Mighty Mangetout

Mangetout still flowering in December
Mangetout still flowering in December

How can my mangetout still be flowering a few days before Christmas? Is it just not cold enough?

Like last year, approaching the end of 2014 we’ve had a few frosts and some low night temperatures but no snow and no truly icy weather. And with that comparative mildness this single Oregon Sugar Pod mangetout is still flowering and producing pods. It was sowed in April, so has enjoyed a long season.

Oregon Sugar Pod mangetout
Oregon Sugar Pod mangetout

In neighbouring beds I have over-wintering onions and garlic, both of which appear to have rooted well and are topped by strong green shoots. The garlic has been sheltered by a couple of sowings of green manure.  Although it really doesn’t need any weather protection, the mustard manure plants do help hide the shoots from birds, who have an awful habit of ripping them up.

Germidor garlic over-wintering
Germidour garlic over-wintering

They’re big enough to survive avian attacks now though, so I’ll soon be chopping down the mustard plants and digging them into the soil to add a lovely boost of organic matter for next year’s crops to feed off.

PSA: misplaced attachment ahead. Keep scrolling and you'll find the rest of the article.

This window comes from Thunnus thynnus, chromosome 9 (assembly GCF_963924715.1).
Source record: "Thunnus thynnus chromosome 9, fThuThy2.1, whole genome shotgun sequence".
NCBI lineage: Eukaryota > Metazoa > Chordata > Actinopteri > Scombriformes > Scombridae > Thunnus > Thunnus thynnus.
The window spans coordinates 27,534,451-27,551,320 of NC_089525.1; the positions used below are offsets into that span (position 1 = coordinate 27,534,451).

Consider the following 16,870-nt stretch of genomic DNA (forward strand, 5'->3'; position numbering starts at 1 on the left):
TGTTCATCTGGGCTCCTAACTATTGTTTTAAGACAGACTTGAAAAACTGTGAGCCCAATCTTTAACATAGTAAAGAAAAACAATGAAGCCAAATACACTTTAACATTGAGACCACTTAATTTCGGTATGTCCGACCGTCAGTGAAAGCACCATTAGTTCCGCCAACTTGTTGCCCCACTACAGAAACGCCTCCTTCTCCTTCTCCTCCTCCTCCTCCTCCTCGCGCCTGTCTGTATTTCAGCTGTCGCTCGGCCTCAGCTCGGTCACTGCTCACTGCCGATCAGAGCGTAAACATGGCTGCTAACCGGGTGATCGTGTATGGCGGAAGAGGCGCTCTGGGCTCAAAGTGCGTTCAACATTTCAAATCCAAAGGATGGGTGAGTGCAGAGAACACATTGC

At the same time I may well try digging up my shallots and moving them. I’d carelessly planted the bulbs next to some over-wintering Douce de Provence peas. Only later did I realise that peas and alliums make awful bedfellows, being one of the definite no-nos of companion planting.  No wonder the peas have grown poorly, with just a few small plants showing through.

Pea plants top left, not faring well with shallots nearby
Pea plants top left, not faring well with shallots nearby

If the shallots don’t survive being moved I won’t mind too much; I’d rather succeed with the peas. Come the spring I’ll be trying to grow some lovely-looking German purple-podded marrowfat peas called Blauwschokker.  Yum!

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